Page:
The prime minister tells Sky News “I’m very proud of everything we did” a day ahead of his speech at Conservative conference.
Boris Johnson has refused three times to deny outright he had an affair with Jennifer Arcuri – the US businesswoman being investigated for receiving public funds.
The prime minister repeatedly failed to deny having had a relationship with her while married, in an interview with Sky News.
Ms Arcuri was given a total of £126,000 in taxpayers’ cash, privileged access to three overseas trade missions led by Mr Johnson and called him “one of her best friends”, The Sunday Times revealed this weekend.
That sparked an investigation by the government’s culture department into a £100,000 grant her company, Hacker House, won.
And the Independent Office for Police Conduct (IOPC) has been asked to decide if Mr Johnson should be investigated for the criminal offence of misconduct in public office.
Ms Arcuri’s husband, Matthew Hickey, said on Twitter she had not received any money.
But in comments that will likely cast a shadow over Mr Johnson’s first speech since becoming prime minister at the Conservative Party conference in Manchester, the prime minister would not deny having had an affair with Ms Arcuri.
“I’ve said what I have to say about that matter,” he told Sky News’ political editor Beth Rigby.
“I think perhaps the most important point is that I’m very, very proud of everything we did in in London.”
Pressed to confirm he was not denying the affair, Mr Johnson said: “The crucial thing is that in terms of promoting London, everything was done with complete propriety.”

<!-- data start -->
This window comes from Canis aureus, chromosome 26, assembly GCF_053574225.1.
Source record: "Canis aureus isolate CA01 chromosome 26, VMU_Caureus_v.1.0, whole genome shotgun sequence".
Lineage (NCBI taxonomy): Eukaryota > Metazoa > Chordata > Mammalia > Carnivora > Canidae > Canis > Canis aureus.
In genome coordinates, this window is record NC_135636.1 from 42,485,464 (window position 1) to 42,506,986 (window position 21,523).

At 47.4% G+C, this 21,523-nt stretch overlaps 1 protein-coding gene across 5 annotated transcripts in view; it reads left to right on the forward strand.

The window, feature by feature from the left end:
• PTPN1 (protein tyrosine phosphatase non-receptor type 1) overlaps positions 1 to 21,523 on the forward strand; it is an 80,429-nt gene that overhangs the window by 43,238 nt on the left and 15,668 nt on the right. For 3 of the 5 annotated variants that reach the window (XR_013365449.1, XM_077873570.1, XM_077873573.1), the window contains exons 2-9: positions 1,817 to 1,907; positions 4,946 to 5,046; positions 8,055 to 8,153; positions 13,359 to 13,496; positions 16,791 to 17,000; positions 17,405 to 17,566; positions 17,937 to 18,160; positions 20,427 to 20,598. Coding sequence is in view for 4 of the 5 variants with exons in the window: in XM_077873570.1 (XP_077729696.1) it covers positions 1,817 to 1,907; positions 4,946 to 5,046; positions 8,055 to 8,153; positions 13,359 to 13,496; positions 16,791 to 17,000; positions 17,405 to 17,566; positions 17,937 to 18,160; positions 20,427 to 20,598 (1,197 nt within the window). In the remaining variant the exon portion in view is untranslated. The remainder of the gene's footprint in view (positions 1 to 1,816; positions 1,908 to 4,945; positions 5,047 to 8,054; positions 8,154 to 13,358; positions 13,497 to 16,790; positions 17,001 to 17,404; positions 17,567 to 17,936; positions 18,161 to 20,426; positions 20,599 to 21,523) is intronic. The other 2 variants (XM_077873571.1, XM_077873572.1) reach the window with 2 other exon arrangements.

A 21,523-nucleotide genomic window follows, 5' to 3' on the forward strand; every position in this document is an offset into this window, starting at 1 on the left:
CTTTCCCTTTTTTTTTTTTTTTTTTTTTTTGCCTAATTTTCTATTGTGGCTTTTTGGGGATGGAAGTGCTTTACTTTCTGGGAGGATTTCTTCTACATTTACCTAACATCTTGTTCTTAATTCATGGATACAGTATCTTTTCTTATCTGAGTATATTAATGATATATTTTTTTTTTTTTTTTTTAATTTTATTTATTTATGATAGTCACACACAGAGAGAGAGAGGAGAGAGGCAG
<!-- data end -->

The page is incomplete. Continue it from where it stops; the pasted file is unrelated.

Asked about the accusation from Labour he misused public funds, Mr Johnson said: “I can certainly say there was absolutely no question of that at all.”
Mr Johnson also told Sky News he would propose new customs checks on the island of Ireland as part of any new Brexit deal.
He said that while he did not want to have “any kinds of checks at all at the border” there would have to be “checks at either end” as he confirmed he wanted to scrap the “backstop” deal agreed by his predecessor.
But the PM went on to insist that the checks would “not involve border posts away from the border” or infrastructure.
Mr Johnson did acknowledge that the principle of customs checks on the island of Ireland was a clear policy break from the May era but said the “tough bit” had to be done.
“This is the moment of truth, really, because in the end, the country has to be able to govern its customs,” he said.
“If you’re going to come out of the EU, you’ve got to run your own trade policy, you’ve got to run your own customs. So we have to find your own way of doing that. I won’t deny it that this is the tough bit.”
He confirmed that his new proposals will do away with the EU-UK Joint Report agreed in December 2017 to have no hard border or related checks or controls, preserving the all-island economy.
“The reality is, well, you can’t make both things work at once. You have to accept that there’s got to be a change,” he said, adding it would require “a great deal of positive energy to solve”.
Mr Johnson admitted Brexit had proved particularly divisive in his family, after his brother Jo Johnson quit the government just weeks ago over the PM’s plan.
“We’re a very tight knit, close knit family,” he told Sky News.
“And we all love each other very much. But there’s no doubt about it – we do disagree about this issue. I mean, there are other members of my family who are Leavers but yes, in common with many families around the country there are difference of opinion.”